Types Of Wood For Barn Quilts
The beauty of barn quilts is they look gorgeous painted on anything! I’ve painted barn quilts on Christmas ornaments, keychains, drink coasters, and many other places, in addition to the normal wood square. The sky really is the limit if you can draw out, tape out, and paint a beautiful quilt pattern on an empty space. But I see this question all the time, “What kind of wood is a barn quilt made of?” The answer? It really doesn’t matter if it’s going inside a building, but when painting for the outdoors you do have a few considerations. Here’s a few of my favorite boards I’ve used that have given me beautiful results with my barn quilts, along with their pros and cons, to help you make the best determination of what wood you need for your barn quilt.
Pros: Plywood tends to cost less than other boards and can be readily found at your local big-box hardware store. Since you’re at the local store, you can also usually get the employees to cut a board down to size for you for free. I’ve also seen where Home Depot sells sheets of plywood in 2ft x 4 ft sheets, which makes them easier to manage and less of an initial expense.
My favorite type of plywood is birch, which gives a nice smooth surface for painting after sanding with minimal imperfections.
Cons: The quality of plywood can vary. Some can be pretty rough from transit to your local store, so be sure to inspect each one before you purchase or have it cut. By taking a few extra minutes to look through the selection, you can find one without too many blemishes (knots or scratches).
Because plywood is literally thin layers of veneer glued together, they are not weatherproof without some serious preparation. This doesn’t mean that you can’t use it, but you need to be prepared to coat your plywood with primer before you paint and many coats of urethane after you paint to keep moisture out of every tiny crack. I’ve had several sitting outside for years this way, but I’ve also had one where I missed a spot and the plywood layers peeled away like an onion. It’s difficult to see all of your beautiful hard work get ruined.
Preparation: Plywood requires a good coating of primer before you start your painting. I always like to use Kilz brand (you can find it HERE), 2-3 coats, with a light sanding in between coats. The primer helps to cover any imperfections in the wood and helps your paint stick to your board.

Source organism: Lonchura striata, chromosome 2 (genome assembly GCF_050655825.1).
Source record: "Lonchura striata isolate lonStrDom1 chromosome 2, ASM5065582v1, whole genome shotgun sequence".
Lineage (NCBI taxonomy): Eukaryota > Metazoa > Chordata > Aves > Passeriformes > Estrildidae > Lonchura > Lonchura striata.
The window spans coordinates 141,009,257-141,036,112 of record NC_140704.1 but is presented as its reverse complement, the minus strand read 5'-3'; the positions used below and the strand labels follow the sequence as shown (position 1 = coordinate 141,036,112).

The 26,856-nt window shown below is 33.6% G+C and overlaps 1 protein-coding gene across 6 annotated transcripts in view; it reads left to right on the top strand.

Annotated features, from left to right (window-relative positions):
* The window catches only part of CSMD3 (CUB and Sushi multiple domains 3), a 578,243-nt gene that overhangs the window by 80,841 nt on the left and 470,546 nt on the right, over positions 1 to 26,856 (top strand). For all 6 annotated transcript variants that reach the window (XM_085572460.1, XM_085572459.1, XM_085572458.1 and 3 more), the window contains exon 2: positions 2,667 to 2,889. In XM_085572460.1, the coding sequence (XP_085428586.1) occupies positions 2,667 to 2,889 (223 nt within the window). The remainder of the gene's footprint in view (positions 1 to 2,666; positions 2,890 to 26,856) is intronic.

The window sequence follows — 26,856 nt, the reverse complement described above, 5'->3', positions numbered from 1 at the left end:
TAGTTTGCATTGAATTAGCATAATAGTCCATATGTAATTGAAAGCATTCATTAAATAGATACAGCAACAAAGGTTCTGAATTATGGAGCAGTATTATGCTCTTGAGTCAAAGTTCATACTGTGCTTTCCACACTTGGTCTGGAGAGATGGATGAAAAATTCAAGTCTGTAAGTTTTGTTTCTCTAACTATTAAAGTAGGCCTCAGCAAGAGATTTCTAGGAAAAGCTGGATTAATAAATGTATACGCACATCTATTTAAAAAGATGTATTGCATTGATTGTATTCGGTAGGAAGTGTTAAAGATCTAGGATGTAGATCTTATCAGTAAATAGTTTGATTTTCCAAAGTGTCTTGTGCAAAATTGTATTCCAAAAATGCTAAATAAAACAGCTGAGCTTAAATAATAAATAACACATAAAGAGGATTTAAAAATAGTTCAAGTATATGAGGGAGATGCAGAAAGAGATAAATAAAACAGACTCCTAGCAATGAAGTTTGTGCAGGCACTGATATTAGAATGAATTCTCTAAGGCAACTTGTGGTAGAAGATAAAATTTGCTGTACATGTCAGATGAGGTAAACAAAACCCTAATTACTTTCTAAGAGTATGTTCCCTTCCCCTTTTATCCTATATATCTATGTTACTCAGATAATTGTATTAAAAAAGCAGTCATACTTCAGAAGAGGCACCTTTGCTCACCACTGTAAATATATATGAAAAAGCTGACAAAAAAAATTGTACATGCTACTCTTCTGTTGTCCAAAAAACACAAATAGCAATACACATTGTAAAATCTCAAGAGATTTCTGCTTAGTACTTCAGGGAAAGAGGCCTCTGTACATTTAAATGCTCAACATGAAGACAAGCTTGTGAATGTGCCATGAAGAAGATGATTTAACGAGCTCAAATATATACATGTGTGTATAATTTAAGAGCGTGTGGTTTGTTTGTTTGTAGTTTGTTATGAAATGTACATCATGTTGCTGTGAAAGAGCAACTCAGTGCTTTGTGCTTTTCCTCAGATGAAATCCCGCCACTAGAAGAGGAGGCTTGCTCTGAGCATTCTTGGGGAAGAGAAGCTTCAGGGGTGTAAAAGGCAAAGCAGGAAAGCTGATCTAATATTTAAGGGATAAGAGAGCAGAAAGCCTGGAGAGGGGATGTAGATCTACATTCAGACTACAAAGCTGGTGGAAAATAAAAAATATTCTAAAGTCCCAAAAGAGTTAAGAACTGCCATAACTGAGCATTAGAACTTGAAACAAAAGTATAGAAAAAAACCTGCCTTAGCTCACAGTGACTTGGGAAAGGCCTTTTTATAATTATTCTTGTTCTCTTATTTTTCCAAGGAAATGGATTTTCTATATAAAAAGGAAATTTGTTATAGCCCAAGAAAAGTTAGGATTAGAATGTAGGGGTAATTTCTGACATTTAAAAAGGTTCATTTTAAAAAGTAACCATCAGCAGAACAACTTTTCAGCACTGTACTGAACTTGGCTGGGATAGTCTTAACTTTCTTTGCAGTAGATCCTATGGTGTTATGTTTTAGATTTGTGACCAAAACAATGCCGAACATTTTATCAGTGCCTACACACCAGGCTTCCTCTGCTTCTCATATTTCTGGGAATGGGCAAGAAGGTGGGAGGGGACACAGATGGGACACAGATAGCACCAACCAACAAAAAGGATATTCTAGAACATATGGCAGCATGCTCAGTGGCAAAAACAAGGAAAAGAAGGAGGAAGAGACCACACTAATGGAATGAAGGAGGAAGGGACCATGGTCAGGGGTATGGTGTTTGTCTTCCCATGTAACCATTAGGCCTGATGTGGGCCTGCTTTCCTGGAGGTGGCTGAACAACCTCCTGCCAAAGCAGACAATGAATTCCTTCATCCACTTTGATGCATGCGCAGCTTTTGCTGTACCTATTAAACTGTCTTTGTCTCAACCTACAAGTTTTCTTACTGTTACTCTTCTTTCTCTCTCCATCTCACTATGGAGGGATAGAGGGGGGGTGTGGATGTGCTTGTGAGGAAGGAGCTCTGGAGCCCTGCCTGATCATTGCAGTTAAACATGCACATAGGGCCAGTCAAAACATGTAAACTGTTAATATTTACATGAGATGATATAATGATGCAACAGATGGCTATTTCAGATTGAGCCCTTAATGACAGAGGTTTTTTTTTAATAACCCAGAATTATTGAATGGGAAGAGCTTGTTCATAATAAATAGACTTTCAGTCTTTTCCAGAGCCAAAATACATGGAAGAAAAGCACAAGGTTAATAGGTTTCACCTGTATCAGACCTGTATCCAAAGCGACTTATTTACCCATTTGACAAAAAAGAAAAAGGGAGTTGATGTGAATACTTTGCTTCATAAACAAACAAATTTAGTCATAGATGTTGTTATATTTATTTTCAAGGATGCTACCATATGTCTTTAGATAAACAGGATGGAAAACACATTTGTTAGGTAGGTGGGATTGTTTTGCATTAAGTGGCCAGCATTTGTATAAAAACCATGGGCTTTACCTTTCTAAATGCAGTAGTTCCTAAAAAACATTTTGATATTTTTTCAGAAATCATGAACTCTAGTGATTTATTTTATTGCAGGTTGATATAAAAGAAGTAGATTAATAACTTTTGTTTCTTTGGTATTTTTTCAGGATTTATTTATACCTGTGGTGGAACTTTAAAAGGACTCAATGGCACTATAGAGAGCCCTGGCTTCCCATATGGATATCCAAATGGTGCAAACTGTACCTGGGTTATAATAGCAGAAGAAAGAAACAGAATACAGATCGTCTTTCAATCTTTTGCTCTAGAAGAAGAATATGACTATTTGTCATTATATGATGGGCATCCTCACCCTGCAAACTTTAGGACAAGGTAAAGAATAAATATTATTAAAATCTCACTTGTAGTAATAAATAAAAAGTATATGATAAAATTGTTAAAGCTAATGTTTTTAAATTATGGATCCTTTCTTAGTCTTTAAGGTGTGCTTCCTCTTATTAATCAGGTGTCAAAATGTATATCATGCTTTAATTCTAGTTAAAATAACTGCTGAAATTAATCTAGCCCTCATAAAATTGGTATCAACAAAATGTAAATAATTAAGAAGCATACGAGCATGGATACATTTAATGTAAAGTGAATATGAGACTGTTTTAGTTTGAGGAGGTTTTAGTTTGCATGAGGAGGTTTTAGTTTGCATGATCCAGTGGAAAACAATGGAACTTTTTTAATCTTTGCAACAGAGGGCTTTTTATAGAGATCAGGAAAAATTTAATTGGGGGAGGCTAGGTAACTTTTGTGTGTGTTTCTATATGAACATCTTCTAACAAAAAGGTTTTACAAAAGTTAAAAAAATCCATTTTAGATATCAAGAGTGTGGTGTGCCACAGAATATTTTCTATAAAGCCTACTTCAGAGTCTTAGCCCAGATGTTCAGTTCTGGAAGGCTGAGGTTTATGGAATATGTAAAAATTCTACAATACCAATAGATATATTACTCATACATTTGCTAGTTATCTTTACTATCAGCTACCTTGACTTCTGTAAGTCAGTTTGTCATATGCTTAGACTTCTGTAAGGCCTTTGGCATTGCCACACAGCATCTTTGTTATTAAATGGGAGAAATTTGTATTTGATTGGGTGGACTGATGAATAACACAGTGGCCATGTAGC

Pros: Almost ready to go as soon as it’s cut. Since MDO is signboard and is used outdoors, it’s made to withstand the elements. You can purchase it primed on one side or two sides, so once you get it cut and prepared, you’re ready to paint.
Cons: MDO can be double the cost of basic plywood and can be harder to find. Most big box hardware stores don’t carry it on a regular basis. They can order it, however you may have to order a large quantity and can’t order just one sheet. If you can find a local sign shop nearby, you can inquire to see if they will sell you a sheet.
Preparation: It’s already primed but you do need to seal the edges. For this, I use a clear, sandable, paintable caulk (you can find it HERE) along the edges and rub it in to make sure it gets into all of the little holes. Once dry, I sand it smooth or take a razor blade to smooth off any extra caulk.
Pros: It’s very lightweight, which is a blessing when you’re working with a larger barn quilt pattern. Also, since it’s so lightweight, it’s also very thin, so you won’t have to worry about what your edges look like. However, this could be a disadvantage if you plan on framing your barn quilt.
Cons: If not properly prepared, it can be hard for the paint to adhere to the board. Also, if hanging in a windy area, and not strongly bolted down, the wind can pick up a piece of aluminum composite easily and rip it from a structure.
Like MDO, aluminum composite will usually need to be purchased through a sign supply shop, and the price will be higher than plywood.
Preparation: Aluminum Composite requires a little cleaning before you start painting. Once you remove any protective paper coating, use a clean cloth to wipe it down with ethyl or isopropyl alcohol to clean off any dust or debris. Then it needs a light sanding so the paint will stick properly - somewhere around a 360 grit sandpaper.
What Materials Not To Use For A Barn Quilt
For interior barn quilts: the sky is the limit. Because your barn quilt won’t be exposed to the outdoor elements, feel free to use anything you find around the house - an old scrap of wood, pallet boards, an unused cutting board - really anything you think needs a barn quilt on it (isn’t that almost anything?)
For exterior barn quilts: this is where we need to pay attention to our materials. For outdoors, you can use an interior grade board, such as birch BUT you would need to make sure that you cover it with a good water-based urethane. This one is my favorite (you can find it HERE).
If you don’t want to bother with coating your board with urethane, most barn quilters prefer to use MDO (medium-density overlay) or aluminum composite because they are made to withstand rain, snow, humidity, and sun.
So, while you can literally paint a barn quilt on almost anything, you do need to take where you’re going to hang it into consideration so you know what materials would be best to use.
I would love to see what you painted your barn quilt on! Anything unusual? Comment below and let us know what worked for you!
I made my first barn quilt using birch plywood. I used Kilz 2 as the primer.
I noticed on your site you use Spar Urethane. Is that a sealer before you paint on the design or after?
Your site was very helpful! Thank you,
Can you share your steps and materials for framing?